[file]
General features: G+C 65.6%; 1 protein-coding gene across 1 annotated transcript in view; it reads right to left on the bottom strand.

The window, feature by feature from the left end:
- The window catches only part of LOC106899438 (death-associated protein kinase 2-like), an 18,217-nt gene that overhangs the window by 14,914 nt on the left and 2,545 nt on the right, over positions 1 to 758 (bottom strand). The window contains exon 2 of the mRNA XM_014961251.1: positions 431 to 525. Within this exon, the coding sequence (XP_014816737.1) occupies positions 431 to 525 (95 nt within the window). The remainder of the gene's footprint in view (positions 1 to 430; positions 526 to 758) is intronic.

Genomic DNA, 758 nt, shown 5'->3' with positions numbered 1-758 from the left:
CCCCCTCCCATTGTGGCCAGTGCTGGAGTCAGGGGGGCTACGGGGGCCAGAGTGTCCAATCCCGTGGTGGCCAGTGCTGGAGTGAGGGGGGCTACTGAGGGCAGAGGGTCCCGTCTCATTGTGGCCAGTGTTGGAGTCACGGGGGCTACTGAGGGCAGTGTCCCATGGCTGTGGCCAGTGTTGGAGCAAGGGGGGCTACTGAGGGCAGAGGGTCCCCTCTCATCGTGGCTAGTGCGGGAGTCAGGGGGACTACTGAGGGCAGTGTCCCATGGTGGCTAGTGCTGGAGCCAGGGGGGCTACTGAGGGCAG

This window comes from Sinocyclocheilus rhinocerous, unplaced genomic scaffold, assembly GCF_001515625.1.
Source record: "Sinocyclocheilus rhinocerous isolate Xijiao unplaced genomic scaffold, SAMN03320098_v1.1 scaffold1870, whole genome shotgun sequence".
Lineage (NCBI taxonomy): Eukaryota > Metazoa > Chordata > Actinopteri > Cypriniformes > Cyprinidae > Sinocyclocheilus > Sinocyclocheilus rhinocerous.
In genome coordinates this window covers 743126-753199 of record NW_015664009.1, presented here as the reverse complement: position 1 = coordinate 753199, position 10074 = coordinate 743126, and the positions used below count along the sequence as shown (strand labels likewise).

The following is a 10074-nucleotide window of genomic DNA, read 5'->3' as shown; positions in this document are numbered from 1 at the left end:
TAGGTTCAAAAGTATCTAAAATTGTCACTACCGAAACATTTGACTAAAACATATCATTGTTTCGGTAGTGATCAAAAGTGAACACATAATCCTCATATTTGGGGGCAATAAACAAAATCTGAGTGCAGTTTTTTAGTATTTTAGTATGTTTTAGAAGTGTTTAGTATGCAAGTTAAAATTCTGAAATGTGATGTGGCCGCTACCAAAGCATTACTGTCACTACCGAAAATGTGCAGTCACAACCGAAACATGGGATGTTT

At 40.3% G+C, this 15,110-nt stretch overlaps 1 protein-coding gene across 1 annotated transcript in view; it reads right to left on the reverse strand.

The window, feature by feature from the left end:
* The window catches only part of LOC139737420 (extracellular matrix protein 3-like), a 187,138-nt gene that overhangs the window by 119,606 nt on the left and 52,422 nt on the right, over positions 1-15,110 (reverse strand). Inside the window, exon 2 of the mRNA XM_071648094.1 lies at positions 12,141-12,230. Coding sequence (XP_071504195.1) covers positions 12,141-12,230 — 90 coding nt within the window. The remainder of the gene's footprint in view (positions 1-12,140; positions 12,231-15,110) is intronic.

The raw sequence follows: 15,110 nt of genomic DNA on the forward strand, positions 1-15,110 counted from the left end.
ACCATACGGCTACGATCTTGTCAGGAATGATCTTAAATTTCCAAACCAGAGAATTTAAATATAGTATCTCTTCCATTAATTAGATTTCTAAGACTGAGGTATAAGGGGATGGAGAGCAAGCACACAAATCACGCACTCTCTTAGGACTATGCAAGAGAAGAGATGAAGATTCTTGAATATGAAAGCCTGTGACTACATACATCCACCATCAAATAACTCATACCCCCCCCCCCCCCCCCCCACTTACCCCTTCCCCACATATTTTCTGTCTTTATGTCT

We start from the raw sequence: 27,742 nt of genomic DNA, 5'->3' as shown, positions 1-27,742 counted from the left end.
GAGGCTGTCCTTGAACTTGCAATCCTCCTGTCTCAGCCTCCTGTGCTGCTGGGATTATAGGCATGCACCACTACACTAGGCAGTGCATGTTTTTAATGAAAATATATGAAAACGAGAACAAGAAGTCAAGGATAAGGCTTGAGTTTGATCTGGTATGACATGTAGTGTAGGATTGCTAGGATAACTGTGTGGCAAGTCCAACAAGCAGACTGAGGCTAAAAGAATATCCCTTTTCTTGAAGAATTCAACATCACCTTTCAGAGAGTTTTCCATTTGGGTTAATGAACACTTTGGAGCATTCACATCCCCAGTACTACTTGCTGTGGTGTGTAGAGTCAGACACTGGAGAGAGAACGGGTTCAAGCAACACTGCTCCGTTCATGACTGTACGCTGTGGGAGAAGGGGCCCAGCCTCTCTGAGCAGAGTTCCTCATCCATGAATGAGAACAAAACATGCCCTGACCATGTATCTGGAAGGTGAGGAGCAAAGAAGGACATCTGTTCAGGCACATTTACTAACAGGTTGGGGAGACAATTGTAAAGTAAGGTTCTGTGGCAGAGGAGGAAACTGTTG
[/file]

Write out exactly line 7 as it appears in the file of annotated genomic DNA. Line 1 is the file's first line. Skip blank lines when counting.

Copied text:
Source record: "Sinocyclocheilus rhinocerous isolate Xijiao unplaced genomic scaffold, SAMN03320098_v1.1 scaffold1870, whole genome shotgun sequence".